Of all three arms of government, the legislature does not necessarily fare well when it comes to approval ratings. This image problem is not peculiar to Nigeria. There are so few countries in the world where the legislature as an institution enjoys good popularity; including the United States of America which we often hail as the most ideal democracy. A Gallup poll shows that only 20% of Americans approve of Congress. In fact, in over 10 years, the Congress has not enjoyed up to a 30% approval rating and according to the Pew Research Center, only 17% of Americans currently trust their government always or most of the time. It is therefore, not hard to imagine that for a developing state like Nigeria, our legislature enjoys considerably less than 20% approval rating.
While it is understandable that the legislature, being the closest arm of government to the people has to bear the brunt of their frustrations at the executive arm of government, we must take care that our bias against the legislature does not become a grand act of self-sabotage.
The fulcrum of any democratic government is the legislature- the assembly of the elected representatives of the people. Its presence is the key identifier of a democracy. Such an institution where representatives from all parts of Nigeria sit on a daily basis to deliberate on the affairs of the nation and make laws for the benefit of the country should be cherished, preserved and accorded all tools necessary (including the benefit of doubt) to serve the nation.
A few days ago, news broke that SERAP was suing the House of Representatives for plans to spend N5.04bn on “exotic” cars. In view of the brouhaha on the purchase of official vehicles, I decided to give my two cents before the house is properly served closing any window to address a matter before the court;
- OFFICIAL VEHICLES ARE A LUXURY FOR LEGISLATORS (MISCONCEPTION)
I will try to avoid stressing the discriminatory nature of this misconception which deliberately overlooks the fact that all the honourable ministers, permanent secretaries, directors, assistant directors and management level staff of the 42 ministries and 400 parastatals of the executive arm, with its over 15,000 nationwide offices are routinely given official vehicles; not to mention the 180 judges and justices of the federal judiciary along with their senior level staff who are entitled to official vehicles including SUVs. But instead, I will focus on the fact that for legislators, these official vehicles are a matter of necessity.
We too easily lose sight of the importance and utilitarian value of the legislature whenever we relish that red-hot chilli stew of sweet outrage at government. The legislature carries out an important duty of oversight as mandated by sections 88 and 89 of the Constitution. This singular duty routinely exposes the corruption and inefficiencies of the executive often amounting to trillions of naira, the very inefficiencies which create the dissatisfaction of Nigerians with government.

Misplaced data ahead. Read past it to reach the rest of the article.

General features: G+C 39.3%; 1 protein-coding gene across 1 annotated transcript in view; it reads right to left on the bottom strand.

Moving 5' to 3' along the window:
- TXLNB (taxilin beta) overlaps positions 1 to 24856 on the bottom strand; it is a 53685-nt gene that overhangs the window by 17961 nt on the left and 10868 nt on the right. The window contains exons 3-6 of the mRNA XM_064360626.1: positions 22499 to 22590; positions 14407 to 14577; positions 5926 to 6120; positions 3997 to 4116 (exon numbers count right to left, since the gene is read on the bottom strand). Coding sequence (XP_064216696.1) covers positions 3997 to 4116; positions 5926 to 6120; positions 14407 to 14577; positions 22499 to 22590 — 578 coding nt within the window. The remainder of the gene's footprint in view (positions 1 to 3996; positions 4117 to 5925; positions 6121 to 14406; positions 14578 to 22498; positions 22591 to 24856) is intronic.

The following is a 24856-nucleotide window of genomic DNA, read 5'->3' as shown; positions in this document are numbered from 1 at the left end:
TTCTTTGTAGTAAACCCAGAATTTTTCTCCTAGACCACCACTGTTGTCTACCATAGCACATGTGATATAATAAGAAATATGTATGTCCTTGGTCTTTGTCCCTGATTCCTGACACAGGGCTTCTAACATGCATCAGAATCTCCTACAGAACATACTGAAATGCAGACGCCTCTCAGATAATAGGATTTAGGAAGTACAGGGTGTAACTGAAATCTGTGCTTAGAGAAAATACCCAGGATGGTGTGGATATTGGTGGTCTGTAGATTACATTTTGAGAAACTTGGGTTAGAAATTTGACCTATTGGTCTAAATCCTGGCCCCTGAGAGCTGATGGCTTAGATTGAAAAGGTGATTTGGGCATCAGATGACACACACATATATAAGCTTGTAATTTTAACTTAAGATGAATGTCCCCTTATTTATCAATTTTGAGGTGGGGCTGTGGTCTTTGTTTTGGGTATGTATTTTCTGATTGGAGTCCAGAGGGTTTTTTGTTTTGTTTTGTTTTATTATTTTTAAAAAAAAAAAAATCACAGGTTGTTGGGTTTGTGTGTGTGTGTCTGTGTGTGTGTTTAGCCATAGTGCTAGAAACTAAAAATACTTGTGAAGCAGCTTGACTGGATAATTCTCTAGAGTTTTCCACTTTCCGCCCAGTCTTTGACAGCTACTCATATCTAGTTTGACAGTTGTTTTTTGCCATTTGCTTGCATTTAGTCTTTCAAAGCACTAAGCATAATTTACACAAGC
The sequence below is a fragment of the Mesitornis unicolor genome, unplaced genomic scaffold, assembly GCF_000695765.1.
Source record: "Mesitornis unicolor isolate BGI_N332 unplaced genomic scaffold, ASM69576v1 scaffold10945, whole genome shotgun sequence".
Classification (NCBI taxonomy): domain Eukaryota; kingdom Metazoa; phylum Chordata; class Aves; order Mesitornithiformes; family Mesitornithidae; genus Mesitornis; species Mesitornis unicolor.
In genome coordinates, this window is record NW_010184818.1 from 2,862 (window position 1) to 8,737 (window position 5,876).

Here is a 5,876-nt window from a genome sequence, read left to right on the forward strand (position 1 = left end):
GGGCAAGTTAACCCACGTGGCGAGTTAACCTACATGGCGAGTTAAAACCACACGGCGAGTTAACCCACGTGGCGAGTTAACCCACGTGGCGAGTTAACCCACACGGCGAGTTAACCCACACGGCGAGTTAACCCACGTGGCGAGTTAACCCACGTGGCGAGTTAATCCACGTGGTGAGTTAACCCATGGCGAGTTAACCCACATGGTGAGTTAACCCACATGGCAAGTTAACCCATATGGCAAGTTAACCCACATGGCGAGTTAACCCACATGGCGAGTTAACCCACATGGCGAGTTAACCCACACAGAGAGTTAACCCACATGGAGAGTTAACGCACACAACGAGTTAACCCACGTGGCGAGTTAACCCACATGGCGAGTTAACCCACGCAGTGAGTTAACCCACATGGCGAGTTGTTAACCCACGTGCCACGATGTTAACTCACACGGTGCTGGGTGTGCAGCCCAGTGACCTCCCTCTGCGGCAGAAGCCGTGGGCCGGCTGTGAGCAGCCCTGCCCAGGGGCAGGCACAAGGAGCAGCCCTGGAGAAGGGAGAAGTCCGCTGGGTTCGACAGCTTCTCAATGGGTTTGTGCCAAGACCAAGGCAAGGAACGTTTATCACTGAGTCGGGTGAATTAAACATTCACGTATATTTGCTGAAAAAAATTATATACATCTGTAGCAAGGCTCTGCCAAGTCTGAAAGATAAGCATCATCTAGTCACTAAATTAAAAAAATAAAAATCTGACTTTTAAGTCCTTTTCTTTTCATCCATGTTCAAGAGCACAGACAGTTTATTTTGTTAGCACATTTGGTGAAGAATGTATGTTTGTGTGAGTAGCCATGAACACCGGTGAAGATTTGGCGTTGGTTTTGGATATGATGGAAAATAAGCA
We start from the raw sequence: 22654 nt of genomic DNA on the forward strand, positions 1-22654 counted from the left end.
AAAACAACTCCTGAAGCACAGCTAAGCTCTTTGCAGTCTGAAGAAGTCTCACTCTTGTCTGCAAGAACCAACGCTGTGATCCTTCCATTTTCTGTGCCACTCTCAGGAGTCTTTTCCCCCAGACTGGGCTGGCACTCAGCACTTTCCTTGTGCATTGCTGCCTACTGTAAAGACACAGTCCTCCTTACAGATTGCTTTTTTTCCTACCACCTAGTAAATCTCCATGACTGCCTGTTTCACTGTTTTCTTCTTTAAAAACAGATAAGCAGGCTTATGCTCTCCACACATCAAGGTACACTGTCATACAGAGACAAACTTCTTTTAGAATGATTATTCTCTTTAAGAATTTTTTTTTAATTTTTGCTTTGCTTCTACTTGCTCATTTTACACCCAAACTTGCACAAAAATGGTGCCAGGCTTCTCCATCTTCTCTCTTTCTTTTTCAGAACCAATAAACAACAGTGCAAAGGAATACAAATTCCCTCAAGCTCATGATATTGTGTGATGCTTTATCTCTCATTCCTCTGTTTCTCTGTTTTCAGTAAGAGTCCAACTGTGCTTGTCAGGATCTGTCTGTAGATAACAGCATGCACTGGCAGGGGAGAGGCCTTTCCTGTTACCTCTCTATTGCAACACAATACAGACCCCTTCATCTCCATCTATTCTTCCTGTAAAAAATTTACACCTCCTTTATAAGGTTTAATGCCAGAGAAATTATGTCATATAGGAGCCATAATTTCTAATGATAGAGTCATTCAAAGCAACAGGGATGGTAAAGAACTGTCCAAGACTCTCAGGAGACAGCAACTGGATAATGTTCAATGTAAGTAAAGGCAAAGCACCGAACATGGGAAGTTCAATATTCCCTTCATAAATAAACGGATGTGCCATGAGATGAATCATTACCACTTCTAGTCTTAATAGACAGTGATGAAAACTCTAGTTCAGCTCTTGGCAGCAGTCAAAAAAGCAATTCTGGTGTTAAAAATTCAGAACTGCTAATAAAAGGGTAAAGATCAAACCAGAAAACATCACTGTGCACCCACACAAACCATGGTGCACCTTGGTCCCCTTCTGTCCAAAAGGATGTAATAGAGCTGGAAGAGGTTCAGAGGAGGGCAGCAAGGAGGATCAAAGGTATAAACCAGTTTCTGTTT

A look in recent history shows how in 2013, National Assembly uncovered a theft of N195 billion pension funds by the Pension Reform Task Force (PRTF), as well as a N255million fraud by the Nigerian Civil Aviation Agency (NCAA) and a N2 trillion fraud in the executive. In the current assembly, the House has investigated several instances of inefficiency and corruption, including extra budgetary spending by NDDC. For example, barely a week after its inauguration, the House had gone to work investigating the underuse of the Warri, Onne, Calabar, Port Harcourt and Onitsha seaport complexes as well as the loss of over N600bn monthly revenue from the Apapa Gridlock/Congestion.
The course of carrying out this good work frequently takes legislators on investigative trips around the country, often requiring them to access remote locations of Nigeria via bad roads. It would interest Nigerians to know that in several of the oversight investigations undertaken by this 9th Assembly, it was the vehicles of the very Ministries, Departments and Agencies (MDAs) which were under investigation that picked the visiting legislators from the airport and commuted them to the various locations throughout their investigations. By this very reason, is not the report of that investigative committee already tainted in the eyes of any rational person? How is a legislator expected to ask the hard-hitting questions during an investigation when they are not sure of their ride back to the hotel, or even their accommodation and safety for the night? Did you know that in many cases, it is even the MDA under investigation who provides the security escort and accommodation for visiting legislators? I digress, but this is a point I shall revisit later.
Now, considering this from a purely utilitarian perspective, is it not wise to ensure that legislators have their own vehicular transportation, if only to preserve the integrity of the work they do for Nigerians? Moreover, considering the undesirable nature of the roads in most parts of Nigeria, is it not prudent to see that the official vehicles approved for these legislators are efficient enough to grant them unhindered ingress and egress to all locations in the country to enable them do their job without incurring the costs of maintenance due to frequent breakdown?
I posit that our outrage as Nigerians because legislators approved Toyota Camrys for themselves is misplaced and better directed at the over 400 parastatals of the executive. I would also go further as to say that considering the state of Nigerian roads (which the executive is responsible for fixing by the way) SUVs and not saloon cars or Camrys, should be approved for use by legislators in their official duties.